Read an Excerpt
Stick with It
Mastering the Art of Adherence
By Lee J. Colan, Julie Davis-Colan
The McGraw-Hill Companies, Inc.Copyright © 2013 Lee Colan and Julie Davis-Colan
All rights reserved.
The Knowing-Doing Gap
How many times have we been told that the formula for maintaining a healthy weight is to eat a balanced diet and exercise regularly? Although sophisticated marketers package this information in many creative ways, it's really quite simple: calories in equal calories out. If we know the formula, then why do so many of us still struggle to lose weight? The real secret to maintaining a healthy weight is not in knowing the formula, but in executing it. That is where our challenge seems to lie—in applying what we already know.
This same dynamic is magnified every year on January 1, when millions of us make New Year's resolutions. The beginning of a new year is a time to start fresh, to set new goals, and to make new plans for various areas of our lives. But we all know what happens. We slip back into our routine, and those resolutions fall by the wayside. A recent survey by FranklinCovey found that 35 percent of people break their resolutions by the end of January (many in less than a week) and that a mere 23 percent of New Year's resolutions are ever kept.
It's not that our intentions are bad; quite the contrary. And it's not that we don't know how to tackle our resolutions. The problem is that most of us don't stick with it long enough to permanently change our behavior and get the results we want. (It takes at least 21 days of repeated action for a new behavior to become a habit.) There is a knowing-doing gap—we know what to do, but fail to do it consistently.
The same knowing-doing gap happens in business every day. Organizations develop brilliant strategies and are initially motivated to implement them. And yet many don't adhere to their strategies long enough to achieve the desired results. Most organizations understand how to develop a strategy, but many fail to successfully execute it. Consider the following findings:
Ernst & Young found that a full 66 percent of corporate strategy are never executed.
Robert Kaplan and David Norton (The Strategy-Focused Organization) reveal that 90 percent of well-formulated strategies fail due to poor execution.
Deloitte identified top executives' single biggest hindrance to their companies' growth was "poor execution of strategy."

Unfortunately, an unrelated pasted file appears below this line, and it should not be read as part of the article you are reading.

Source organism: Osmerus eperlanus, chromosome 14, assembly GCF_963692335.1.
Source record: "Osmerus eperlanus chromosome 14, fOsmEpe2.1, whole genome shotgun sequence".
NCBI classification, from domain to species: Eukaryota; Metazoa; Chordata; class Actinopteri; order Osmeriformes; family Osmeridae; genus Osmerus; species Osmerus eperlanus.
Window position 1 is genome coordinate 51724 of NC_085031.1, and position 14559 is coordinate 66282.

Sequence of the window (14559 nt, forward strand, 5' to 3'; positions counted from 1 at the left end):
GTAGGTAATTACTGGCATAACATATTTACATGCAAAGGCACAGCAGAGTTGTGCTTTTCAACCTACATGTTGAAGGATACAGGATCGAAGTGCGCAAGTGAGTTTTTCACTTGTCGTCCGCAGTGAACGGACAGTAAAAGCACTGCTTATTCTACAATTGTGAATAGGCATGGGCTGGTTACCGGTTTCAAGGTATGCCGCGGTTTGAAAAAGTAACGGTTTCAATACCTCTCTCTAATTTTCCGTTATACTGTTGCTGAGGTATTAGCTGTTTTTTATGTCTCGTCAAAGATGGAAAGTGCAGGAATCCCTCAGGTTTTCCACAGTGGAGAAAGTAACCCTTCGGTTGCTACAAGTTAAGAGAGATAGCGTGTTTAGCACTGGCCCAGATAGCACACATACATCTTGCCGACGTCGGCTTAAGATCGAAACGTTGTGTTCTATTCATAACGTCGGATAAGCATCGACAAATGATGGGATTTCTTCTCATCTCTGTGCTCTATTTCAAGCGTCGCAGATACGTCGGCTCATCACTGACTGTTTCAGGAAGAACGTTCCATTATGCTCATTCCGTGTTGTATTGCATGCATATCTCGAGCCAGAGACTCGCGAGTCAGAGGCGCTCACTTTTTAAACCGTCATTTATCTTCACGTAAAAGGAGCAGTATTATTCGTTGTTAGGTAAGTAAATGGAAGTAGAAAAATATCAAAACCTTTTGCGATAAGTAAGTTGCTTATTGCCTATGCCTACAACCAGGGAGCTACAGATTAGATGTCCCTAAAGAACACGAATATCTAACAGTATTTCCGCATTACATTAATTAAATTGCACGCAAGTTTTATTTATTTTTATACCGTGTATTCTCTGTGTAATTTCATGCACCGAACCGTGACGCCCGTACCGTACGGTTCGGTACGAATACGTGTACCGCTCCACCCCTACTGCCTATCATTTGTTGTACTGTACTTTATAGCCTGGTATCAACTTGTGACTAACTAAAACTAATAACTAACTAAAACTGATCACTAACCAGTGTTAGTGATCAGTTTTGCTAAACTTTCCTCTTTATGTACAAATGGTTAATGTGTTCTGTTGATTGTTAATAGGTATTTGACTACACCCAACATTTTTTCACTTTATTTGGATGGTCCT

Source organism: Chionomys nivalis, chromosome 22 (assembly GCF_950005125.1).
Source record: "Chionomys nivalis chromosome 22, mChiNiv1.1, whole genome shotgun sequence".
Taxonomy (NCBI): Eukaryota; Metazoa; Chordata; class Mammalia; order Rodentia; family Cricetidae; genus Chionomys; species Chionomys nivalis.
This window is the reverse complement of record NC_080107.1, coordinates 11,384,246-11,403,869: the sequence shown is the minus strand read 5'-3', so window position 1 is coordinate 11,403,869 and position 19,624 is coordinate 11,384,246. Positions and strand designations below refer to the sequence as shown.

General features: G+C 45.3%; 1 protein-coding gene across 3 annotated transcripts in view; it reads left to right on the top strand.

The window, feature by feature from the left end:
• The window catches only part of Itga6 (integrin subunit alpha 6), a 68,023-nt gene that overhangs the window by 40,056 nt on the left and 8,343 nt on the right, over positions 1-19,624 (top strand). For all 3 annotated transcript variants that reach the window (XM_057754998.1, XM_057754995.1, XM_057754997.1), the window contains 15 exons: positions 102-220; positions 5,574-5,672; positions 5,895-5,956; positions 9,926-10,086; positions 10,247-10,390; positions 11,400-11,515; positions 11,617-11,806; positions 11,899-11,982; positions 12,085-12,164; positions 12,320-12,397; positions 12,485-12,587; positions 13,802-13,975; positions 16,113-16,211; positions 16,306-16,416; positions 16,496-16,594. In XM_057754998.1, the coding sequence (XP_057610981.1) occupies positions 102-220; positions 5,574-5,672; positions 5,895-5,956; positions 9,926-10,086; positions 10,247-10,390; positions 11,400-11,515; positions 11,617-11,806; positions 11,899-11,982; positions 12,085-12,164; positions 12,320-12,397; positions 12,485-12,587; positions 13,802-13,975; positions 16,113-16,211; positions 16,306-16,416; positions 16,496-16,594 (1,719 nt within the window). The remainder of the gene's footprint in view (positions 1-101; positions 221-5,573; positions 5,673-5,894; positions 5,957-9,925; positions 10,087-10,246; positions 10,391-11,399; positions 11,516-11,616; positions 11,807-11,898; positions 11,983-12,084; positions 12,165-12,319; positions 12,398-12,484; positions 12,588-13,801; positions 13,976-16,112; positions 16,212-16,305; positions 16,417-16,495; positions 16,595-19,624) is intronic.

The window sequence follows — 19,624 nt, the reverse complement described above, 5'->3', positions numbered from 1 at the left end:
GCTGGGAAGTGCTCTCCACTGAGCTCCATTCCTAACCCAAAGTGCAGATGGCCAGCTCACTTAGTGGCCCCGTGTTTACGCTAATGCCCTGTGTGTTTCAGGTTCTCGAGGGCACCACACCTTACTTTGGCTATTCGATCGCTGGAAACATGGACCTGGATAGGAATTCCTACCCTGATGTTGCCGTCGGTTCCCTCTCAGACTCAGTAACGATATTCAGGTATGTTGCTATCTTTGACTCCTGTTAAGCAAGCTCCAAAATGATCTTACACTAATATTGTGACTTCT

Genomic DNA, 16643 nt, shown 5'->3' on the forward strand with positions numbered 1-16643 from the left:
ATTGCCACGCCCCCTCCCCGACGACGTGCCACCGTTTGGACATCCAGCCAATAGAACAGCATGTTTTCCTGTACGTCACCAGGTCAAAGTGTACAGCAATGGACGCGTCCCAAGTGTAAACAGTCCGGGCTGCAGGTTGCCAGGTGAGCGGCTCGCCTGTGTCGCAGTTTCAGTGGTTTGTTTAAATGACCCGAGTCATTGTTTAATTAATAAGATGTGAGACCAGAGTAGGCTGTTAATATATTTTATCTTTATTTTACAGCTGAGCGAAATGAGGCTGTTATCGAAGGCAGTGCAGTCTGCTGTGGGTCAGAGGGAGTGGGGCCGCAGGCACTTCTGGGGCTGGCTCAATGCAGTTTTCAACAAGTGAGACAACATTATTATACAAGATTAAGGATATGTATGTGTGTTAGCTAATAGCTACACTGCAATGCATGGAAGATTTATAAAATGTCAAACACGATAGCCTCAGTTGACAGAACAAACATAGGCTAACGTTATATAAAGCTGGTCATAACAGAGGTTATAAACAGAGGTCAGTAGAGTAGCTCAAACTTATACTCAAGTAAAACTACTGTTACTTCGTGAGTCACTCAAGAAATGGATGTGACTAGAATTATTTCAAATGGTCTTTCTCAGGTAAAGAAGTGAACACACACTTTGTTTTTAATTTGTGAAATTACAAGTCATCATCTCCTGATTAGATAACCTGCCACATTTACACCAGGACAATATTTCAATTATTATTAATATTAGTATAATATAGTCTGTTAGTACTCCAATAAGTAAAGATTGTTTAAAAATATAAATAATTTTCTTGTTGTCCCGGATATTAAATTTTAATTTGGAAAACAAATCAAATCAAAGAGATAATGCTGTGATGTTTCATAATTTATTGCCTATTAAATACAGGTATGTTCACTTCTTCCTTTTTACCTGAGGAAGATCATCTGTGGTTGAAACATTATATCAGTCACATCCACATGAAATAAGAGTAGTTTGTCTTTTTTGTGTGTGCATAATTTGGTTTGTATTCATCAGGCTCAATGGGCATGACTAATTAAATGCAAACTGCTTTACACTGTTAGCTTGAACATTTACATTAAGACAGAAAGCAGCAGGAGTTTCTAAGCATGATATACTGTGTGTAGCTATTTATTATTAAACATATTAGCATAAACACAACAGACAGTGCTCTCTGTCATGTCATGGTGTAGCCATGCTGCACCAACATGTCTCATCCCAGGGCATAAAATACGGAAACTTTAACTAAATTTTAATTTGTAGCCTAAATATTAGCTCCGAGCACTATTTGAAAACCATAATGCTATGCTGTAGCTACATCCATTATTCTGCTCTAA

Now consider that in a typical year about 15 percent of CEOs are removed from their posts. Why? Of course, some have poor strategies. However, if we read between the lines of most corporate press releases, the most common reason CEOs lose their leadership positions is that they don't fully execute their strategies. In fact, according to highly regarded business consultant Ram Charan and Fortune columnist Geoffrey Colvin, 70 percent of CEO failures come not as result of poor strategy but of poor execution. Chief executives are well aware of the challenges. According to a survey of 769 CEOs by The Conference Board, "excellence in execution" ranked as their number one business challenge.
Lack of strategy execution is not isolated to the c-suite. Leaders at all levels and in every corner of the organization, from the production line to sales, experience challenges in executing their plans. For example, many organizations have formal quality processes in place, yet still deal with quality concerns. Chances are that frontline team members understand the quality control processes but don't consistently apply them. Safety is another area in which the knowing- doing gap is prevalent. Safety professionals know all too well the challenges of trying to get employees to follow safety procedures.
But perhaps nowhere in business is the knowing-doing gap more obvious than in sales. For many businesses, sales are a numbers game: a specified number of calls lead to a certain number of prospects that generate requests for proposals that ultimately yield a predictable number of sales. It's the classic sales funnel. Salespeople know the formula behind the funnel and are typically well trained in sales techniques. Those who execute consistently are high performers, the sales superstars. Those who consistently fail to execute, fail.
The consensus among strategy experts is that formulating strategy is relatively easy compared to executing it. But why is it so difficult for us to stick with our plan? What is at the root of this knowing-doing gap? In his book, Making Strategy Work: Leading Effective Execution and Change, Wharton School Management Professor Lawrence Hrebiniak proposes that execution is difficult primarily because:
Leaders are trained to plan rather than to execute.
Senior leadership tends to leave execution to lower-level leaders and team members and to review progress only periodically.
Execution requires more people than strategy formulation. Developing strategy is typically done by relatively few people, whereas execution is a teamwide or businesswide endeavor.
Execution requires more time than strategy formulation. Developing strategy is one action step; execution is a continuous, long-term process.
Execution is simple in theory but difficult to put into practice. The great baseball player Yogi Berra was known as much for his witticisms as for his on- the-field performance. Berra had keen insight when he said, "In theory, there is no difference between theory and practice. In practice there is."
Filling the Knowing-Doing Gap